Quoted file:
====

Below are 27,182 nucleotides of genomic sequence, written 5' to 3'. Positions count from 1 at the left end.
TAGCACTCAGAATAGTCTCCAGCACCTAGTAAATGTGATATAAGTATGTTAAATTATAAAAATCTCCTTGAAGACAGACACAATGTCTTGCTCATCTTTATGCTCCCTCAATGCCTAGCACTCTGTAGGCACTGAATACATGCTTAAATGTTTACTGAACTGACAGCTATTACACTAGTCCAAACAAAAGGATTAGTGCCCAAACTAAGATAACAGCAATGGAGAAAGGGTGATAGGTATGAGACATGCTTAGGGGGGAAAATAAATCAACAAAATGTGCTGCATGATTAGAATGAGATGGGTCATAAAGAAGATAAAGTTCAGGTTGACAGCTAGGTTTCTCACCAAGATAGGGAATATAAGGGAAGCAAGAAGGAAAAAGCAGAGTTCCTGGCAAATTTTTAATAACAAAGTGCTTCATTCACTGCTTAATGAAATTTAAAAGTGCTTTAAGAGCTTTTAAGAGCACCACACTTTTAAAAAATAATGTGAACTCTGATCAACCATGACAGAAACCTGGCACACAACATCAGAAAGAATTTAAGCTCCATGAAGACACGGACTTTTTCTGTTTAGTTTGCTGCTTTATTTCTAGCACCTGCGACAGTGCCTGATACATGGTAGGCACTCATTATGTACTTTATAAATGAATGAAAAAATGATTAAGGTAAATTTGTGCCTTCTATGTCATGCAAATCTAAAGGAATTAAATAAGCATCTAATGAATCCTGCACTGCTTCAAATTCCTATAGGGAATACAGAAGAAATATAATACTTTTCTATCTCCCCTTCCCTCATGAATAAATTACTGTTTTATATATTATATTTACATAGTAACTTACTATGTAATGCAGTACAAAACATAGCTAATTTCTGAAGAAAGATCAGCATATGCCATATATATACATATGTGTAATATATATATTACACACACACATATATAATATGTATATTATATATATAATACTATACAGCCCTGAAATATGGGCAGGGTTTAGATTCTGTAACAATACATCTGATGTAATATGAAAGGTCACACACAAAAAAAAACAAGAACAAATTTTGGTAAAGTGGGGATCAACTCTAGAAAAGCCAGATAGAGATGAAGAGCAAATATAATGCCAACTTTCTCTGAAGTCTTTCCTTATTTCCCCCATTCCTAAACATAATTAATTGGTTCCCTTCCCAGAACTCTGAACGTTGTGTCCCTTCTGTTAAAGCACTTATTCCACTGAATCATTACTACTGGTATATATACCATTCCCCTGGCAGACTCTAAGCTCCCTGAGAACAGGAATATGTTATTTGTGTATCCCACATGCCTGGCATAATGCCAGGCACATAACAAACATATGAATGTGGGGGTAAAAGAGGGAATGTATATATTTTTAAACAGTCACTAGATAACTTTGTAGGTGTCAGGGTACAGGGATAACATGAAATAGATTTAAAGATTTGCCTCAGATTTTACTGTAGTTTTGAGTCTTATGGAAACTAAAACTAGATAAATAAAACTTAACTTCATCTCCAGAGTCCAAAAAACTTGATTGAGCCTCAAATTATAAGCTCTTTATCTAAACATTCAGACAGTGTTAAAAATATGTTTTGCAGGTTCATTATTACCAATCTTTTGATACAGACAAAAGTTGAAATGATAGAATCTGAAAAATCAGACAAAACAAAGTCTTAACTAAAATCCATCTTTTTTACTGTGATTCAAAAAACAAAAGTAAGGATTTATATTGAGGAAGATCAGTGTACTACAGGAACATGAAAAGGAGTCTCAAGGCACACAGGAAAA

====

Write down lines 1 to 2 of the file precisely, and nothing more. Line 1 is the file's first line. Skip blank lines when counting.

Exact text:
Below are 27,182 nucleotides of genomic sequence, written 5' to 3'. Positions count from 1 at the left end.
TAGCACTCAGAATAGTCTCCAGCACCTAGTAAATGTGATATAAGTATGTTAAATTATAAAAATCTCCTTGAAGACAGACACAATGTCTTGCTCATCTTTATGCTCCCTCAATGCCTAGCACTCTGTAGGCACTGAATACATGCTTAAATGTTTACTGAACTGACAGCTATTACACTAGTCCAAACAAAAGGATTAGTGCCCAAACTAAGATAACAGCAATGGAGAAAGGGTGATAGGTATGAGACATGCTTAGGGGGGAAAATAAATCAACAAAATGTGCTGCATGATTAGAATGAGATGGGTCATAAAGAAGATAAAGTTCAGGTTGACAGCTAGGTTTCTCACCAAGATAGGGAATATAAGGGAAGCAAGAAGGAAAAAGCAGAGTTCCTGGCAAATTTTTAATAACAAAGTGCTTCATTCACTGCTTAATGAAATTTAAAAGTGCTTTAAGAGCTTTTAAGAGCACCACACTTTTAAAAAATAATGTGAACTCTGATCAACCATGACAGAAACCTGGCACACAACATCAGAAAGAATTTAAGCTCCATGAAGACACGGACTTTTTCTGTTTAGTTTGCTGCTTTATTTCTAGCACCTGCGACAGTGCCTGATACATGGTAGGCACTCATTATGTACTTTATAAATGAATGAAAAAATGATTAAGGTAAATTTGTGCCTTCTATGTCATGCAAATCTAAAGGAATTAAATAAGCATCTAATGAATCCTGCACTGCTTCAAATTCCTATAGGGAATACAGAAGAAATATAATACTTTTCTATCTCCCCTTCCCTCATGAATAAATTACTGTTTTATATATTATATTTACATAGTAACTTACTATGTAATGCAGTACAAAACATAGCTAATTTCTGAAGAAAGATCAGCATATGCCATATATATACATATGTGTAATATATATATTACACACACACATATATAATATGTATATTATATATATAATACTATACAGCCCTGAAATATGGGCAGGGTTTAGATTCTGTAACAATACATCTGATGTAATATGAAAGGTCACACACAAAAAAAAACAAGAACAAATTTTGGTAAAGTGGGGATCAACTCTAGAAAAGCCAGATAGAGATGAAGAGCAAATATAATGCCAACTTTCTCTGAAGTCTTTCCTTATTTCCCCCATTCCTAAACATAATTAATTGGTTCCCTTCCCAGAACTCTGAACGTTGTGTCCCTTCTGTTAAAGCACTTATTCCACTGAATCATTACTACTGGTATATATACCATTCCCCTGGCAGACTCTAAGCTCCCTGAGAACAGGAATATGTTATTTGTGTATCCCACATGCCTGGCATAATGCCAGGCACATAACAAACATATGAATGTGGGGGTAAAAGAGGGAATGTATATATTTTTAAACAGTCACTAGATAACTTTGTAGGTGTCAGGGTACAGGGATAACATGAAATAGATTTAAAGATTTGCCTCAGATTTTACTGTAGTTTTGAGTCTTATGGAAACTAAAACTAGATAAATAAAACTTAACTTCATCTCCAGAGTCCAAAAAACTTGATTGAGCCTCAAATTATAAGCTCTTTATCTAAACATTCAGACAGTGTTAAAAATATGTTTTGCAGGTTCATTATTACCAATCTTTTGATACAGACAAAAGTTGAAATGATAGAATCTGAAAAATCAGACAAAACAAAGTCTTAACTAAAATCCATCTTTTTTACTGTGATTCAAAAAACAAAAGTAAGGATTTATATTGAGGAAGATCAGTGTACTACAGGAACATGAAAAGGAGTCTCAAGGCACACAGGAAAA